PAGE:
“You don’t hold up a major priority of the country, and millions of jobs, as some form of leverage,” the Democrats wrote in a Washington Post opinion piece published on Sunday evening. “The infrastructure bill is not a political football.”

    The group includes Representatives Josh Gottheimer of New Jersey; Carolyn Bourdeaux of Georgia; Ed Case of Hawaii; Jared Golden of Maine; Kurt Schrader of Oregon; Jim Costa of California; and Henry Cuellar, Vicente Gonzalez and Filemon Vela of Texas.

    Politics Updates

    Representative Stephanie Murphy, Democrat of Florida, added to the dissent on Monday in an opinion piece in The Orlando Sentinel in which she declared herself as “bewildered by my party’s misguided strategy to make passage of the popular, already written, bipartisan infrastructure bill contingent upon passage of the contentious, yet-to-be-written, partisan reconciliation bill.”

    “I cannot in good conscience vote to start the reconciliation process unless we also finish our work on the infrastructure bill,” she wrote.

    The group’s members have said they believe they are doing what Mr. Biden wants, citing comments he made this year calling on Congress to pass the infrastructure bill as quickly as possible. That view has irked many administration officials, who say the president never endorsed moving either the infrastructure deal or the budget blueprint before the other.

    Mr. Biden “has been clear that he wants both bills on his desk and that he looks forward to signing each,” Andrew Bates, a White House spokesman, said in an emailed statement. “He support’s Speaker Pelosi’s approach to the rule because it provides for consideration of the Build Back Better agenda, the historic bipartisan infrastructure bill and critical voting rights legislation.”

    Administration officials who have made calls to the nine Democrats in recent days include Martin J. Walsh, the labor secretary; Jennifer M. Granholm, the energy secretary; Tom Vilsack, the agriculture secretary; Shalanda Young, the acting head of the White House Office of Management and Budget; Louisa Terrell, the director of the White House Office of Legislative Affairs; and Brian Deese, the director of the National Economic Council.

    The officials sought to allay the moderates’ fears that Mr. Biden would sign the larger spending bill without the infrastructure bill, according to a person familiar with the calls; they also voiced support for Ms. Pelosi’s push to pass both bills by Oct. 1. Some officials have stressed benefits of the larger bill, including proposals to reduce the cost of prescription drugs.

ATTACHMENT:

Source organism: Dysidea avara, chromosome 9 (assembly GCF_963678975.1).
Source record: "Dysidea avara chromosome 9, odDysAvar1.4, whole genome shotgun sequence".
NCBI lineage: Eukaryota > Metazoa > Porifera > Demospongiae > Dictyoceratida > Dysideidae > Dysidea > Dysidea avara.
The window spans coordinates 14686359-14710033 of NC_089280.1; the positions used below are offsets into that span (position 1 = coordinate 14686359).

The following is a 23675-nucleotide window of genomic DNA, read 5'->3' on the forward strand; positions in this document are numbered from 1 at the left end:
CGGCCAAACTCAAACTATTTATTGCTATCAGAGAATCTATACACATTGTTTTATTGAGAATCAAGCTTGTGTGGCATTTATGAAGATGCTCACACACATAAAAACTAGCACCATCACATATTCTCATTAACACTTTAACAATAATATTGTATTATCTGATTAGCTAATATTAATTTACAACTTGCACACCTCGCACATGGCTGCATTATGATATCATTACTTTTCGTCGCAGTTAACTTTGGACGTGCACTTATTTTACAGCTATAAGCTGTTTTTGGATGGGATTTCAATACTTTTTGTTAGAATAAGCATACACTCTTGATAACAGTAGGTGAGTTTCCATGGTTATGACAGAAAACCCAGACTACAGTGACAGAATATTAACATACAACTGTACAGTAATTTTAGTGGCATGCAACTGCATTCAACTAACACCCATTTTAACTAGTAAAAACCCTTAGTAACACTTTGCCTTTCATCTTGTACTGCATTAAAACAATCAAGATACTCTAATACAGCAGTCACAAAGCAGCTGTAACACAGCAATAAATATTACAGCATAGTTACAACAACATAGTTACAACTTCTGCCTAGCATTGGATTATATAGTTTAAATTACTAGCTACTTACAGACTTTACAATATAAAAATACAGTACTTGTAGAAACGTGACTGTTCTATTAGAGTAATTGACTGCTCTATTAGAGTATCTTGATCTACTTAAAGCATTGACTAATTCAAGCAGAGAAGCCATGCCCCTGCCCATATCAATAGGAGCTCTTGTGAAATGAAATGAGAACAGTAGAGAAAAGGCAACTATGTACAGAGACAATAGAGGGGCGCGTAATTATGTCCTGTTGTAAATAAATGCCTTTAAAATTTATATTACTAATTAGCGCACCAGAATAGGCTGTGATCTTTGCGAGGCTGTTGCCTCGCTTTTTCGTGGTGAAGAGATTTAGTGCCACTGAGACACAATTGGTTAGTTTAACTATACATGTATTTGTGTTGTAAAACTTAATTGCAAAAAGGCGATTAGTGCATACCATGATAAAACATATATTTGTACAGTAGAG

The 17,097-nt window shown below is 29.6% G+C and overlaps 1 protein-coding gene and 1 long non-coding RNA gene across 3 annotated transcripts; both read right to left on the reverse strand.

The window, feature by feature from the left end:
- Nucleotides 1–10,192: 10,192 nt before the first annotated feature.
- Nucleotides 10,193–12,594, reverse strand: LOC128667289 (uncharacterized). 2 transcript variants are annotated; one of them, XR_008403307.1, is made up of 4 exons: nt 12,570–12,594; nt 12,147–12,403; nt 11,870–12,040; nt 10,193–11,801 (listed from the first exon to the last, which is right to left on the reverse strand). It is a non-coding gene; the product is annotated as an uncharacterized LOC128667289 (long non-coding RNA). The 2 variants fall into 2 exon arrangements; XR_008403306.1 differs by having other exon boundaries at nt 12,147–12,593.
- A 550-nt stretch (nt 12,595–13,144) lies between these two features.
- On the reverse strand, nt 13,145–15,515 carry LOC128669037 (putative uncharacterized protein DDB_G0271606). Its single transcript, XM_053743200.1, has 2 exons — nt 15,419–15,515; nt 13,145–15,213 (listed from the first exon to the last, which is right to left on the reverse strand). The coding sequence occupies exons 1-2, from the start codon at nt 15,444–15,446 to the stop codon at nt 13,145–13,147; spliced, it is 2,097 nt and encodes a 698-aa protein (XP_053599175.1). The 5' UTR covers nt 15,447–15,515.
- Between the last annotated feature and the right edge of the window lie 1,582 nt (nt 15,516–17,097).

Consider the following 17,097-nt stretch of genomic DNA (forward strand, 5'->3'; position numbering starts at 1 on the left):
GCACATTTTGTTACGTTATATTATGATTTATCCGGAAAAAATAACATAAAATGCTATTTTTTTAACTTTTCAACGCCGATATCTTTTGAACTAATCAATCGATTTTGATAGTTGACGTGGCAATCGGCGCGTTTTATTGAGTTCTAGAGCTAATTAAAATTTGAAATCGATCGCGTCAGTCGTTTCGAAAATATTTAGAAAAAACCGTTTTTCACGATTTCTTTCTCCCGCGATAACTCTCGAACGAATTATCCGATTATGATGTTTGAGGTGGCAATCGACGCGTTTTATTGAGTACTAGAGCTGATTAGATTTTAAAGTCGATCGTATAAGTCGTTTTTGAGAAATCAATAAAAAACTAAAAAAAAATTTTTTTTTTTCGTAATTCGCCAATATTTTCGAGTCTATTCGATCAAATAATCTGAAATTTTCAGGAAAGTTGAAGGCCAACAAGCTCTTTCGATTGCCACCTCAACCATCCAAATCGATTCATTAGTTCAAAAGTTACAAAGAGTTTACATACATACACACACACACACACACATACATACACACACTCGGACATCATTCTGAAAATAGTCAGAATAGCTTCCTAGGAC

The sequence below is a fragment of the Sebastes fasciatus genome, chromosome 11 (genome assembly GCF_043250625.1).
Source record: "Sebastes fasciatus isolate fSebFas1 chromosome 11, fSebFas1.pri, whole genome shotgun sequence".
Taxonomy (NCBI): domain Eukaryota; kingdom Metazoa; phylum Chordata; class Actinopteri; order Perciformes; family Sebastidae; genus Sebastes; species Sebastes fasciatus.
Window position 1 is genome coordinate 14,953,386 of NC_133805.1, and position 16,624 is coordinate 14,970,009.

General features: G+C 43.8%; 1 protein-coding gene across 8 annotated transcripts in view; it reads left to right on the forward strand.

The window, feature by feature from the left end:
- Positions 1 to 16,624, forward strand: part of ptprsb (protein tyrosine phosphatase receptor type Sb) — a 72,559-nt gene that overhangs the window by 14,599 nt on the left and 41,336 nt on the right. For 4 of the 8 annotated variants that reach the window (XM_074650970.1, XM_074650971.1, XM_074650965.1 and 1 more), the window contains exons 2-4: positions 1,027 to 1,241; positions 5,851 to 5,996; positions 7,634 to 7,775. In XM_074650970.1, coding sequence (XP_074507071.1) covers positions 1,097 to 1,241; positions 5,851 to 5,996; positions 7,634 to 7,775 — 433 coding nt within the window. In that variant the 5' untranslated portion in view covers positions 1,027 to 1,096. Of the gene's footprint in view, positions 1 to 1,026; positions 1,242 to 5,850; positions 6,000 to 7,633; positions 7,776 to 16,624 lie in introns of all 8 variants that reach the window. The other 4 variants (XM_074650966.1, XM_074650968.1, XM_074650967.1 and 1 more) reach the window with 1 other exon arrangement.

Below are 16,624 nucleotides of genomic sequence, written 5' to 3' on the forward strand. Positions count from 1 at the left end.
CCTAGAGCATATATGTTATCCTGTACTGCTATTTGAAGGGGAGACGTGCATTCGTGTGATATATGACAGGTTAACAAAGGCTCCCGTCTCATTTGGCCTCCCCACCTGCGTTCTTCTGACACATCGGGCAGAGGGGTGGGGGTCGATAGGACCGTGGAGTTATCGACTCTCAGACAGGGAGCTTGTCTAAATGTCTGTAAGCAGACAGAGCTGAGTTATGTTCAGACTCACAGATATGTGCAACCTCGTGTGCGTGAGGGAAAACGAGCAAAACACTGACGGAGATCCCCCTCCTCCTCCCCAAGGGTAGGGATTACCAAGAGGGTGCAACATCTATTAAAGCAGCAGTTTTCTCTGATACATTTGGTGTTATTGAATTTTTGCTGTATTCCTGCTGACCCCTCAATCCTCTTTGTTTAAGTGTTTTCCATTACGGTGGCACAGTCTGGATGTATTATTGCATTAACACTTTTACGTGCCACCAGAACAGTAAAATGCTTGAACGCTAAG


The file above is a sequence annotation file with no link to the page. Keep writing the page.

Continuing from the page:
Ms. Pelosi and her top deputies, backed by dozens of progressive lawmakers, remain equally adamant that the infrastructure vote will happen only after the Senate approves the budget package. In a series of open letters to members over the past week, senior Democrats framed a vote in support of the budget blueprint as a chance to shape key legislation and ensure passage of party priorities.

    “Ensuring a bicameral reconciliation process, with true input from the House prior to the passage of the bipartisan infrastructure legislation, is essential to advancing critical Democratic priorities on infrastructure and so much more,” wrote Representative Peter A. DeFazio of Oregon, the chairman of the Transportation and Infrastructure Committee and a scathing critic of the bipartisan deal.

    Progressive groups have also pushed ads targeting the nine Democrats as obstructing the Biden administration’s agenda. No Labels, a centrist political organization, called the group “the unbreakable nine” in a dramatic montage comparing them to figures like Abraham Lincoln and a fictional senator from the film “Bulworth,” in which a suicidal politician decides to tell the truth.

    While some Republicans are expected to support the bipartisan infrastructure bill, they are adamantly opposed to the budget blueprint, citing concerns about its size, proposed tax increases and the possibility that increased spending will worsen inflation.

    “Don’t be surprised, when you write a bill that you know no Republican will vote for it, that none do,” Representative Tom Cole, Republican of Oklahoma, said at a hearing on Monday. “Frankly, that’s why you’ve linked the infrastructure bill and this bill together, because you’re beating your own members into submission.”

    Referring to the $1 trillion infrastructure bill, he added: “If you put it on the floor, it would pass immediately, but you’ve chosen to use it as a weapon against your own members.”

    Also on Monday, White House economists sought to push back against Republican warnings about inflation. They wrote in a blog post that Mr. Biden’s plans to spend trillions on roads, bridges, child care, a transition to low-carbon energy and a variety of other economic initiatives would have “little, if any, effect” on inflation in the months to come and would help relieve price pressures in the long term.

    Luke Broadwater and Jonathan Weisman contributed reporting.